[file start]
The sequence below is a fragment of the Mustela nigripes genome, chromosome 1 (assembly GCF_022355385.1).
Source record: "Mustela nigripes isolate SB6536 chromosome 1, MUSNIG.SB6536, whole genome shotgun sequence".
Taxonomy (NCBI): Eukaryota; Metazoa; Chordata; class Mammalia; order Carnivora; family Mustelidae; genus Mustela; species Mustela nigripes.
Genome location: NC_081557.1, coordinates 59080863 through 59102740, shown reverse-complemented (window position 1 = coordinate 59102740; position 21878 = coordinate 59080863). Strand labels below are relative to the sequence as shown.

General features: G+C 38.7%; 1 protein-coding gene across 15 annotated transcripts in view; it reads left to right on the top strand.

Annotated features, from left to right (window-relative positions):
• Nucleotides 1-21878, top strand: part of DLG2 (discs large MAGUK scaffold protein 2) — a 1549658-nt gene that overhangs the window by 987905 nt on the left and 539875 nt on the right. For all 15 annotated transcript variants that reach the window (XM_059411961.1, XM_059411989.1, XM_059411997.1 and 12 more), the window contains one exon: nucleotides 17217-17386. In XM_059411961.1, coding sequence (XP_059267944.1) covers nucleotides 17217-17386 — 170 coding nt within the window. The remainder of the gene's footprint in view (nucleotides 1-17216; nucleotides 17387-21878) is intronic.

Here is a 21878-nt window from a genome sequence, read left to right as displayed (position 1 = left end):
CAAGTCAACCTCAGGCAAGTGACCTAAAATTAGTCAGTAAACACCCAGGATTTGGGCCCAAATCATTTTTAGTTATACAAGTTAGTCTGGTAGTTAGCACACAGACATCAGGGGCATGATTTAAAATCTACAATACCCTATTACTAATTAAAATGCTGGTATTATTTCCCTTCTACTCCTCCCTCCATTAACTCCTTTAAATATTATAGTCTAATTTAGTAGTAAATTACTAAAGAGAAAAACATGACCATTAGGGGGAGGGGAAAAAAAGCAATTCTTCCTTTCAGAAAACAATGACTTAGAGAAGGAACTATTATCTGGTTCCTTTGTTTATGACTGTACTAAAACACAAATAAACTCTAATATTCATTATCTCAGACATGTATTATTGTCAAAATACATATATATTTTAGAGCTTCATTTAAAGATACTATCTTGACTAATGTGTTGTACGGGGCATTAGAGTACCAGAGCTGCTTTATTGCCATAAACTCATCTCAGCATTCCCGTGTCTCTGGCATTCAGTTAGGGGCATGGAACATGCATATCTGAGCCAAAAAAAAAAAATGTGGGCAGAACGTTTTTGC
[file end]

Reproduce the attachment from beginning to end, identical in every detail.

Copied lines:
The sequence below is a fragment of the Mustela nigripes genome, chromosome 1 (assembly GCF_022355385.1).
Source record: "Mustela nigripes isolate SB6536 chromosome 1, MUSNIG.SB6536, whole genome shotgun sequence".
Taxonomy (NCBI): Eukaryota; Metazoa; Chordata; class Mammalia; order Carnivora; family Mustelidae; genus Mustela; species Mustela nigripes.
Genome location: NC_081557.1, coordinates 59080863 through 59102740, shown reverse-complemented (window position 1 = coordinate 59102740; position 21878 = coordinate 59080863). Strand labels below are relative to the sequence as shown.

General features: G+C 38.7%; 1 protein-coding gene across 15 annotated transcripts in view; it reads left to right on the top strand.

Annotated features, from left to right (window-relative positions):
• Nucleotides 1-21878, top strand: part of DLG2 (discs large MAGUK scaffold protein 2) — a 1549658-nt gene that overhangs the window by 987905 nt on the left and 539875 nt on the right. For all 15 annotated transcript variants that reach the window (XM_059411961.1, XM_059411989.1, XM_059411997.1 and 12 more), the window contains one exon: nucleotides 17217-17386. In XM_059411961.1, coding sequence (XP_059267944.1) covers nucleotides 17217-17386 — 170 coding nt within the window. The remainder of the gene's footprint in view (nucleotides 1-17216; nucleotides 17387-21878) is intronic.

Here is a 21878-nt window from a genome sequence, read left to right as displayed (position 1 = left end):
CAAGTCAACCTCAGGCAAGTGACCTAAAATTAGTCAGTAAACACCCAGGATTTGGGCCCAAATCATTTTTAGTTATACAAGTTAGTCTGGTAGTTAGCACACAGACATCAGGGGCATGATTTAAAATCTACAATACCCTATTACTAATTAAAATGCTGGTATTATTTCCCTTCTACTCCTCCCTCCATTAACTCCTTTAAATATTATAGTCTAATTTAGTAGTAAATTACTAAAGAGAAAAACATGACCATTAGGGGGAGGGGAAAAAAAGCAATTCTTCCTTTCAGAAAACAATGACTTAGAGAAGGAACTATTATCTGGTTCCTTTGTTTATGACTGTACTAAAACACAAATAAACTCTAATATTCATTATCTCAGACATGTATTATTGTCAAAATACATATATATTTTAGAGCTTCATTTAAAGATACTATCTTGACTAATGTGTTGTACGGGGCATTAGAGTACCAGAGCTGCTTTATTGCCATAAACTCATCTCAGCATTCCCGTGTCTCTGGCATTCAGTTAGGGGCATGGAACATGCATATCTGAGCCAAAAAAAAAAAATGTGGGCAGAACGTTTTTGC